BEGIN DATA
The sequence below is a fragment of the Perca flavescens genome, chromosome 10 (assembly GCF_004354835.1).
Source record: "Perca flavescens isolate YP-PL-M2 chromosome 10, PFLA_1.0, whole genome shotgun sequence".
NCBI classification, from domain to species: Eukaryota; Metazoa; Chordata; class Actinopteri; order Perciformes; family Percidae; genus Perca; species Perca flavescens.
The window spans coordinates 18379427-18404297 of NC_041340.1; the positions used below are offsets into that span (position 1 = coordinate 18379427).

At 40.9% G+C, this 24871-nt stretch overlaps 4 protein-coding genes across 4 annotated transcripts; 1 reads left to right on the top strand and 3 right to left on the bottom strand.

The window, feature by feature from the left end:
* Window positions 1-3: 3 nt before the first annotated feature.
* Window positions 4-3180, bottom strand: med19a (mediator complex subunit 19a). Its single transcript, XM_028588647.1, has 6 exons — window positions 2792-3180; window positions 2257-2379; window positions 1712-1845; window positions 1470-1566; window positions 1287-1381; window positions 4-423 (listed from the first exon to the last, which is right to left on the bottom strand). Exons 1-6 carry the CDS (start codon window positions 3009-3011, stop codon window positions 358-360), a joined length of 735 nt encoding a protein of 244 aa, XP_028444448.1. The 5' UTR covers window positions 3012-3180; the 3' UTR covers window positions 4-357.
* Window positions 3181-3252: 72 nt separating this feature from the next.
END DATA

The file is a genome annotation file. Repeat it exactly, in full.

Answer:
The sequence below is a fragment of the Perca flavescens genome, chromosome 10 (assembly GCF_004354835.1).
Source record: "Perca flavescens isolate YP-PL-M2 chromosome 10, PFLA_1.0, whole genome shotgun sequence".
NCBI classification, from domain to species: Eukaryota; Metazoa; Chordata; class Actinopteri; order Perciformes; family Percidae; genus Perca; species Perca flavescens.
The window spans coordinates 18379427-18404297 of NC_041340.1; the positions used below are offsets into that span (position 1 = coordinate 18379427).

At 40.9% G+C, this 24871-nt stretch overlaps 4 protein-coding genes across 4 annotated transcripts; 1 reads left to right on the top strand and 3 right to left on the bottom strand.

The window, feature by feature from the left end:
* Window positions 1-3: 3 nt before the first annotated feature.
* Window positions 4-3180, bottom strand: med19a (mediator complex subunit 19a). Its single transcript, XM_028588647.1, has 6 exons — window positions 2792-3180; window positions 2257-2379; window positions 1712-1845; window positions 1470-1566; window positions 1287-1381; window positions 4-423 (listed from the first exon to the last, which is right to left on the bottom strand). Exons 1-6 carry the CDS (start codon window positions 3009-3011, stop codon window positions 358-360), a joined length of 735 nt encoding a protein of 244 aa, XP_028444448.1. The 5' UTR covers window positions 3012-3180; the 3' UTR covers window positions 4-357.
* Window positions 3181-3252: 72 nt separating this feature from the next.